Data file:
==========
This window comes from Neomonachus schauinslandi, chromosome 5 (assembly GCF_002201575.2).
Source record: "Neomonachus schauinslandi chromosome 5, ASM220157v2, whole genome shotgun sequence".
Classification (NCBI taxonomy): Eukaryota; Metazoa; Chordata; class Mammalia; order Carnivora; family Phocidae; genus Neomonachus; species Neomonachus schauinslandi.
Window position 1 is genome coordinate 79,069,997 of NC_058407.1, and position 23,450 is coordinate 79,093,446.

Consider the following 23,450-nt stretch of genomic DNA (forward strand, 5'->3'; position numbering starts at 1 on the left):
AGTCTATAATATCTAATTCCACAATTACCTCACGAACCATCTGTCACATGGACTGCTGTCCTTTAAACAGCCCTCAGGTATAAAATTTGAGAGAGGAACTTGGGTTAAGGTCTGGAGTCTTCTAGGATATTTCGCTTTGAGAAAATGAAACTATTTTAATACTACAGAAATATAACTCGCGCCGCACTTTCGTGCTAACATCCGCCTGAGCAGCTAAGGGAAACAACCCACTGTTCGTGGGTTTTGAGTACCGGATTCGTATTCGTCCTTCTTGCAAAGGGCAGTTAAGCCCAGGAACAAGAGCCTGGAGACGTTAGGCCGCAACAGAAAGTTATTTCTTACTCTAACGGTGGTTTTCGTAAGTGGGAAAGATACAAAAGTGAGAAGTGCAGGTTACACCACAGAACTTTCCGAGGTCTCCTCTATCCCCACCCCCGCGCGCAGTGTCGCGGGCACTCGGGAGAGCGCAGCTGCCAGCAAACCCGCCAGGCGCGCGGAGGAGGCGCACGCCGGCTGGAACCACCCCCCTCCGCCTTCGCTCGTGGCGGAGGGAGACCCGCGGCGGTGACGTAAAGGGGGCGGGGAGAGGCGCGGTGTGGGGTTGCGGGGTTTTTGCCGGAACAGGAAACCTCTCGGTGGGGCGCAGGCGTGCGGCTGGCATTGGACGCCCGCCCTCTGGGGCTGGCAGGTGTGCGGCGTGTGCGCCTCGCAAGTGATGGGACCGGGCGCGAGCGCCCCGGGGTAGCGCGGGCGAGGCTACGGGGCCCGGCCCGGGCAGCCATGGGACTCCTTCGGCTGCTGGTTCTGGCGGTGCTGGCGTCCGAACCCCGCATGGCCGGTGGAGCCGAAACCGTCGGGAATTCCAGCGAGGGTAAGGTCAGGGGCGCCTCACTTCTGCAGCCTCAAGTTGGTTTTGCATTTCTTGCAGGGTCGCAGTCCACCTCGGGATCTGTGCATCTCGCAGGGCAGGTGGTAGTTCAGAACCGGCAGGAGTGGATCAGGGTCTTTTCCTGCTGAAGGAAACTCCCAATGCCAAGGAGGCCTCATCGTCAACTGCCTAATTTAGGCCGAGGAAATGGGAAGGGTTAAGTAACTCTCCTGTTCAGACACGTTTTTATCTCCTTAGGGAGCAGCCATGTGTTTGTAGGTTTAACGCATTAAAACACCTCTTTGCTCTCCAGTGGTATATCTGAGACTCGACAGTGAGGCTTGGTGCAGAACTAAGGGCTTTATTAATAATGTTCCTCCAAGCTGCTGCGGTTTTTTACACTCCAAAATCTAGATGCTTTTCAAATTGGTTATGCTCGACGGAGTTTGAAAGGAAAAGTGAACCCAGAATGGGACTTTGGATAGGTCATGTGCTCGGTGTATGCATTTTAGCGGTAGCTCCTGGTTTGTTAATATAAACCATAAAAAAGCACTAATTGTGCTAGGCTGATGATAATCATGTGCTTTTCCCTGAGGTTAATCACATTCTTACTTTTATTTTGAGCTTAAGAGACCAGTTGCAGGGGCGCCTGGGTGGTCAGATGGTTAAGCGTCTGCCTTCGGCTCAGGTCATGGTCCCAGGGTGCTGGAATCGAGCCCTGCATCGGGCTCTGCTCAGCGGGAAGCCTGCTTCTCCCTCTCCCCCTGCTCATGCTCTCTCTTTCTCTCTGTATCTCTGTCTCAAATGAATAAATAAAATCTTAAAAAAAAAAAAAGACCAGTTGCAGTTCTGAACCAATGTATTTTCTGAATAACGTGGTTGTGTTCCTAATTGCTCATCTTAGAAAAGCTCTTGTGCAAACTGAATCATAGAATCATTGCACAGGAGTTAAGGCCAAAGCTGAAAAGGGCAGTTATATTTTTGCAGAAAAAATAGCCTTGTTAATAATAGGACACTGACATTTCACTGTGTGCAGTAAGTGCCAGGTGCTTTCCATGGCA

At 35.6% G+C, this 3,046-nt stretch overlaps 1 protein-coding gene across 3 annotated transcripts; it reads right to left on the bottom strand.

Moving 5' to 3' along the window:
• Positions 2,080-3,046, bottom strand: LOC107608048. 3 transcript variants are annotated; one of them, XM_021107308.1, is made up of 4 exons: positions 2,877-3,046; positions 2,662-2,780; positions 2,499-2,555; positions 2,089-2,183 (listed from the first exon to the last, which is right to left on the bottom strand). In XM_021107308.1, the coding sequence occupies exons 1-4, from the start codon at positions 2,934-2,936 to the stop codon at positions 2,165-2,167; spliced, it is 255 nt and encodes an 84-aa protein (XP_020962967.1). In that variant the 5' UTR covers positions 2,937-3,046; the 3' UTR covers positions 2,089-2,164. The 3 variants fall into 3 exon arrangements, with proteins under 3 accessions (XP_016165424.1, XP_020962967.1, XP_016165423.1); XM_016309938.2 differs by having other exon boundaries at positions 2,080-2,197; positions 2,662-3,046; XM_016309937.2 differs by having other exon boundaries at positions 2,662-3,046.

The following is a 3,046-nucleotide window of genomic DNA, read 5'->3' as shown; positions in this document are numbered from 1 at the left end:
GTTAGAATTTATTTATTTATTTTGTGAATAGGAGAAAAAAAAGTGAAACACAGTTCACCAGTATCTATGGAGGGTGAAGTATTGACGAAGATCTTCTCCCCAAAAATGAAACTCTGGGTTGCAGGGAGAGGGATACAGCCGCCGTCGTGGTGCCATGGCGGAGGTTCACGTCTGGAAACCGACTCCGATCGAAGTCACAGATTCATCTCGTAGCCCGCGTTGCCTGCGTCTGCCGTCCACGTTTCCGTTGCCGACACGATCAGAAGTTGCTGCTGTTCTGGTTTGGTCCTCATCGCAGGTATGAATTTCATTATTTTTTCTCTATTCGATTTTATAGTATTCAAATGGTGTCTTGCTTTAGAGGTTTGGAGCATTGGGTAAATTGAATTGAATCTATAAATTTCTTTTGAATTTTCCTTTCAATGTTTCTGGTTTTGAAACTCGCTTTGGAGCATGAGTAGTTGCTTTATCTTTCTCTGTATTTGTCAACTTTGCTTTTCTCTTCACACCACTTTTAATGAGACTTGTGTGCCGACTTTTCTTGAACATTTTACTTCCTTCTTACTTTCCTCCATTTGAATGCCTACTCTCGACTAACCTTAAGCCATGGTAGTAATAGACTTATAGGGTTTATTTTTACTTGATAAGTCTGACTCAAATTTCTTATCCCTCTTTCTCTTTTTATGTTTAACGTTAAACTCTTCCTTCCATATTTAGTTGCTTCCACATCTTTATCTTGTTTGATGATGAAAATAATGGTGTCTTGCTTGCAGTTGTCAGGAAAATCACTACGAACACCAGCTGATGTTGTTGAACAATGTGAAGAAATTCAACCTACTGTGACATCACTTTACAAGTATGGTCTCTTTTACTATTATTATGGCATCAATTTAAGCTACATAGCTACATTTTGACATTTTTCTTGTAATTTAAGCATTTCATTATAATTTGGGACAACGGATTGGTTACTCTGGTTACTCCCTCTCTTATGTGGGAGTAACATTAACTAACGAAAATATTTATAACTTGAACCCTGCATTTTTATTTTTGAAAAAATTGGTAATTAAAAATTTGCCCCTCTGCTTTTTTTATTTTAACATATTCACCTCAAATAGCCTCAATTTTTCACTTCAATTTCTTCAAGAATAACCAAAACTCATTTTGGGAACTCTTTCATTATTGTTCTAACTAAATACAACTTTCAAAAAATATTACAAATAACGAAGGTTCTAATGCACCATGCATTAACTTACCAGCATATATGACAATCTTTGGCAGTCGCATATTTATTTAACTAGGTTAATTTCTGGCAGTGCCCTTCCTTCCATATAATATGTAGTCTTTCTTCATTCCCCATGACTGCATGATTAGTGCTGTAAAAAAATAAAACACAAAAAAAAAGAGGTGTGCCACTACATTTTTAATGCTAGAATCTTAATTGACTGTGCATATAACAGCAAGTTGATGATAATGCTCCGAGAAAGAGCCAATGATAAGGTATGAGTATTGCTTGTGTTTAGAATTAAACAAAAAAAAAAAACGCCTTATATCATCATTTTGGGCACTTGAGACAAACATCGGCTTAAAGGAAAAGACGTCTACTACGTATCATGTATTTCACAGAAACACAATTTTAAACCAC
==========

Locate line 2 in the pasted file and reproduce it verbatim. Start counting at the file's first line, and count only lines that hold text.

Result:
Source record: "Neomonachus schauinslandi chromosome 5, ASM220157v2, whole genome shotgun sequence".